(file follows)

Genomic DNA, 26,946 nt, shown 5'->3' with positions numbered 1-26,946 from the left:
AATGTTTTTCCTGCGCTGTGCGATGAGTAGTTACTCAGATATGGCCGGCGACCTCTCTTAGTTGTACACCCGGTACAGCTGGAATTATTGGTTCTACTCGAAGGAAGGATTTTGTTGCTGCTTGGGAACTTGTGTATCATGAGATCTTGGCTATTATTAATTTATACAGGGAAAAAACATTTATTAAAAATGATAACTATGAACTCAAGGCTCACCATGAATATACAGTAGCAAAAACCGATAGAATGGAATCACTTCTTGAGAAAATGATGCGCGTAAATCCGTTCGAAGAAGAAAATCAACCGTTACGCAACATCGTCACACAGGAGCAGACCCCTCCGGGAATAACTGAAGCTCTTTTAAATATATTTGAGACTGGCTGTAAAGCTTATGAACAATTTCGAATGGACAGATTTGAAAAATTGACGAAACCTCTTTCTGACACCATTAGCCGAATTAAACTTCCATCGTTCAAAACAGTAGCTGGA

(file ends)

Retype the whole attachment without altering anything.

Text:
Genomic DNA, 26,946 nt, shown 5'->3' with positions numbered 1-26,946 from the left:
AATGTTTTTCCTGCGCTGTGCGATGAGTAGTTACTCAGATATGGCCGGCGACCTCTCTTAGTTGTACACCCGGTACAGCTGGAATTATTGGTTCTACTCGAAGGAAGGATTTTGTTGCTGCTTGGGAACTTGTGTATCATGAGATCTTGGCTATTATTAATTTATACAGGGAAAAAACATTTATTAAAAATGATAACTATGAACTCAAGGCTCACCATGAATATACAGTAGCAAAAACCGATAGAATGGAATCACTTCTTGAGAAAATGATGCGCGTAAATCCGTTCGAAGAAGAAAATCAACCGTTACGCAACATCGTCACACAGGAGCAGACCCCTCCGGGAATAACTGAAGCTCTTTTAAATATATTTGAGACTGGCTGTAAAGCTTATGAACAATTTCGAATGGACAGATTTGAAAAATTGACGAAACCTCTTTCTGACACCATTAGCCGAATTAAACTTCCATCGTTCAAAACAGTAGCTGGA